ChE 461/861 Introduction to Biochemical Engineering Instructor Dr. C. Niu Chemical Engineering
Research Area • Biosorption: Use biomaterials to adsorb inorganic (metals) or organic compounds from liquid phase Biomaterials: microorganism: Penicillium chrysogenum Bacillus subtilis Food waste: crab shells Agricultural waste: wheat straw, corn husk Forestry waste: wood chips Application:mining and metallurgical processes; Au, V, Cr waste water treatment
Other research interests • Biological hydrogen production To reduce the greenhouse gas emission - pure gas - water: the combustion end product • Biofuel (ethanol) production To produce sustainable energy sources - using agricultural or forestry waste - Improve the productivity of ethanol
Challenges In all bioprocesses: • Improve the productivity • Reduce the process cost.
Processes in Biotechnology • Recombinant DNA technology • DOE* publishes a roadmap for biological research for energy and environmental needs. (Oct., 2005) *DOE: US department of Environment All these breakthroughs make it possible to develop effective bioprocess to produce the products desired for our society.
Demands for Engineers • convert these visions of biologists to reality • develop commercial bio-product to benefit our society. • The explosion of information • continued discoveries in the field of life sciences to provide biochemical engineering with a potential to become one of the leading fields in chemical engineering.
Course Objectives To provide a general understanding of the basic concepts of - microbiology, - biochemistry and genetics To apply chemical engineering principles to - bioreactor design, - downstream processing and - bioprocess optimization and control.
Introduction of Biochemical engineering What is biochemical Engineering?
Definitions • Biochemical engineering: it has usually meant the extension of chemical engineering principles to systems using a biological catalyst to bring about desired chemical transformations. • Bioprocess engineering: it is to include the work of chemical, biological, mechanical, electrical and industrial engineering to apply the principles of their discipline to processes based on using living cells or subcomponents of cells.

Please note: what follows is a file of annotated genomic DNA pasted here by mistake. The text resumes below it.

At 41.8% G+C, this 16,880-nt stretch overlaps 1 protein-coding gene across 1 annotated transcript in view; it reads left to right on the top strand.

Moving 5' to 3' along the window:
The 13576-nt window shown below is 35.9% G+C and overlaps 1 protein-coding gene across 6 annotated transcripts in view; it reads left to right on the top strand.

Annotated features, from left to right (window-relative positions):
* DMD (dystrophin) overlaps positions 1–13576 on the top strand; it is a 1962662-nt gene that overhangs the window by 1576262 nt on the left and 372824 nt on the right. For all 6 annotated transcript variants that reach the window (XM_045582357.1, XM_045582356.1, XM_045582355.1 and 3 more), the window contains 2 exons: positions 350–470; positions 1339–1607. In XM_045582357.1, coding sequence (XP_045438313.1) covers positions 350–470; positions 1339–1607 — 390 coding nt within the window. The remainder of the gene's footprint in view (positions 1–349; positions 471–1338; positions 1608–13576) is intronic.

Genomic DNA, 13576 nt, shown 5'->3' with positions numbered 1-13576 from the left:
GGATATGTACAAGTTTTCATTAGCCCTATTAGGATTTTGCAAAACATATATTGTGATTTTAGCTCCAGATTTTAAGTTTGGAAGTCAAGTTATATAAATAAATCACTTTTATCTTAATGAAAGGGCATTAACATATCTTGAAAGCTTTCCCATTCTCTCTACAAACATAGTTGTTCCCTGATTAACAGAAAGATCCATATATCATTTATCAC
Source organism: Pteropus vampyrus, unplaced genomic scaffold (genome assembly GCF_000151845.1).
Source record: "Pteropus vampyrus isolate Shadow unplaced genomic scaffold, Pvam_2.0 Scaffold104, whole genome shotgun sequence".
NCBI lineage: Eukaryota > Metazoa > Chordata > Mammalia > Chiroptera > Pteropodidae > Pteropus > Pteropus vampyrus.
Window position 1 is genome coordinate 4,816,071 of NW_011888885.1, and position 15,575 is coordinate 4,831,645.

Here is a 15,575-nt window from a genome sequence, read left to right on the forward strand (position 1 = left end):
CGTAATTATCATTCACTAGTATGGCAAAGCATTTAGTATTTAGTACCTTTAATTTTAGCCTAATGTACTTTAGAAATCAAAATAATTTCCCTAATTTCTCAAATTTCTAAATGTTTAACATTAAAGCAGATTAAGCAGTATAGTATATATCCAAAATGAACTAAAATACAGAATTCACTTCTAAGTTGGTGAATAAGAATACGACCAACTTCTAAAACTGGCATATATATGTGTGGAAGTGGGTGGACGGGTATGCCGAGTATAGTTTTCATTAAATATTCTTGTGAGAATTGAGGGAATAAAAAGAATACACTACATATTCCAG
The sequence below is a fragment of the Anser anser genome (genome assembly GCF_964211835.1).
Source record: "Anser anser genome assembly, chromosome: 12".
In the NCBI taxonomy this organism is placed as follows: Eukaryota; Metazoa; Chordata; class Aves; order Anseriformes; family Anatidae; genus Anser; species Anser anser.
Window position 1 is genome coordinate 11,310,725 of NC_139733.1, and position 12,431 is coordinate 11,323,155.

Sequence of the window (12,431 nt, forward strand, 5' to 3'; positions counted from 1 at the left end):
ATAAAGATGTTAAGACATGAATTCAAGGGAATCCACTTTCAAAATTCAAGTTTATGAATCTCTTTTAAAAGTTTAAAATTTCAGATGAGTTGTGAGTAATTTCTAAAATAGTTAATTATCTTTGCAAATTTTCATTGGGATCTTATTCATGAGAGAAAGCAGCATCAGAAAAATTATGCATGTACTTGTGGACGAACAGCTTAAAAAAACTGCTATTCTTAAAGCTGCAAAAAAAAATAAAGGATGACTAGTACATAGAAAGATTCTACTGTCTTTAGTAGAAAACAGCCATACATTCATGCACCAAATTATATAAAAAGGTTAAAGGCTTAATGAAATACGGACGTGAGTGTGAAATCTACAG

Definitions • Biotechnology - Traditionally, implies the use or development of methods of direct genetic manipulation for a socially desirable product. - Broadly, “Commercial techniques that use living organisms, or substances from those organism, to make or modify a product…” (Congress of the United States, 1984)
Definitions • Bioengineeringis a broader title and would include work on medical and agricultural systems. • Fermentation • Traditionally, defined as the process for the production of alcohol or lactic acid from glucose. • Broadly, defined as “an enzymatically controlled transformation of organic compound” (Webster’s New College Dictionary)
Typical Bioprocess Stock culture Raw materials Medium preparation Microorganism cell preparation Shake flask Medium formulation Seed fermenter Sterilization Computer control Production fementer Air Microbiology, biochemistry Recovery Chemical, engineering Products Purification Effluent treatment
Biochemical Engineering History • 5000 to 10,000 BC: yogurt, cheese and soy products, wine and beer. • In early 20th century: pure bakers yeast were being produced in tanks ad sold. • In world war I: fermentation was used to produce chemicals needed for war. • World War II: antibiotics production became on the commercial scale. • 1970s: recombinant DNA technology and the cell fusion technologies.
Canadian Innovative Biotech Companies According to the survey of Statistics Canada every two year: • 496 innovative biotechnology firms in Canada in 2003, • 32% increase from 375 in 2001 • 76% increase from 282 firms in 1997.
Biotech company search • http://www.pulsehr.com/CompanyList.asp
Regulation and organization In pharmaceutical and biotechnology industry, • Primary concern: to produce a product of consistently high quality in amounts to satisfy the medical needs of the population. • Secondary concern: to reduce the manufacturing cost. A future biochemical engineer needs to understand the regulatory climate in which many bioprocess engineers work. U. S Food and Drug Administration (FDA) and its equivalents in other countries